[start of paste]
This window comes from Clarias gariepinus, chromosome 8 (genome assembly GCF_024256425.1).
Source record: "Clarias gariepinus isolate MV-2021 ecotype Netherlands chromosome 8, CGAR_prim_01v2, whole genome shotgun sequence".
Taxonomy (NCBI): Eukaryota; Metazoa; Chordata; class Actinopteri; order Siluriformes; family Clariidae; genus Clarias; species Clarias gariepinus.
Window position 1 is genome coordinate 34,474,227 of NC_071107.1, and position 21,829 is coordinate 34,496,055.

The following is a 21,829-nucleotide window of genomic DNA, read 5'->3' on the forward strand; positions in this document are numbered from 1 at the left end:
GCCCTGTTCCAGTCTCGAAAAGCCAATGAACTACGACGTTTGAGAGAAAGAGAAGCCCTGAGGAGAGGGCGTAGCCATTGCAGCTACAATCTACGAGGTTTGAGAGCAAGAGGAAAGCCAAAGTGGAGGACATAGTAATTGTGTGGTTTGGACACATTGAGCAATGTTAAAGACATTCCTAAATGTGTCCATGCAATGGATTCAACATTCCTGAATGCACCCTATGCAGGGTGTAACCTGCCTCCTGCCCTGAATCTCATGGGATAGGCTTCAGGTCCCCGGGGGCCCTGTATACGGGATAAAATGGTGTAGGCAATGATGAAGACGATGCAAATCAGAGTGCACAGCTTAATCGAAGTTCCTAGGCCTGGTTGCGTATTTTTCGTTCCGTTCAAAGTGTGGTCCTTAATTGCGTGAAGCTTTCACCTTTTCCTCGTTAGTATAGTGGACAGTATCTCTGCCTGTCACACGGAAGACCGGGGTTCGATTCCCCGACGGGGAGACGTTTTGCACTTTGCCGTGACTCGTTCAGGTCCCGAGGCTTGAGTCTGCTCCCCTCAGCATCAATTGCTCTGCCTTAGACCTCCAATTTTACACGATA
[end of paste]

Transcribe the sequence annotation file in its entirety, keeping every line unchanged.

This window comes from Clarias gariepinus, chromosome 8 (genome assembly GCF_024256425.1).
Source record: "Clarias gariepinus isolate MV-2021 ecotype Netherlands chromosome 8, CGAR_prim_01v2, whole genome shotgun sequence".
Taxonomy (NCBI): Eukaryota; Metazoa; Chordata; class Actinopteri; order Siluriformes; family Clariidae; genus Clarias; species Clarias gariepinus.
Window position 1 is genome coordinate 34,474,227 of NC_071107.1, and position 21,829 is coordinate 34,496,055.

The following is a 21,829-nucleotide window of genomic DNA, read 5'->3' on the forward strand; positions in this document are numbered from 1 at the left end:
GCCCTGTTCCAGTCTCGAAAAGCCAATGAACTACGACGTTTGAGAGAAAGAGAAGCCCTGAGGAGAGGGCGTAGCCATTGCAGCTACAATCTACGAGGTTTGAGAGCAAGAGGAAAGCCAAAGTGGAGGACATAGTAATTGTGTGGTTTGGACACATTGAGCAATGTTAAAGACATTCCTAAATGTGTCCATGCAATGGATTCAACATTCCTGAATGCACCCTATGCAGGGTGTAACCTGCCTCCTGCCCTGAATCTCATGGGATAGGCTTCAGGTCCCCGGGGGCCCTGTATACGGGATAAAATGGTGTAGGCAATGATGAAGACGATGCAAATCAGAGTGCACAGCTTAATCGAAGTTCCTAGGCCTGGTTGCGTATTTTTCGTTCCGTTCAAAGTGTGGTCCTTAATTGCGTGAAGCTTTCACCTTTTCCTCGTTAGTATAGTGGACAGTATCTCTGCCTGTCACACGGAAGACCGGGGTTCGATTCCCCGACGGGGAGACGTTTTGCACTTTGCCGTGACTCGTTCAGGTCCCGAGGCTTGAGTCTGCTCCCCTCAGCATCAATTGCTCTGCCTTAGACCTCCAATTTTACACGATA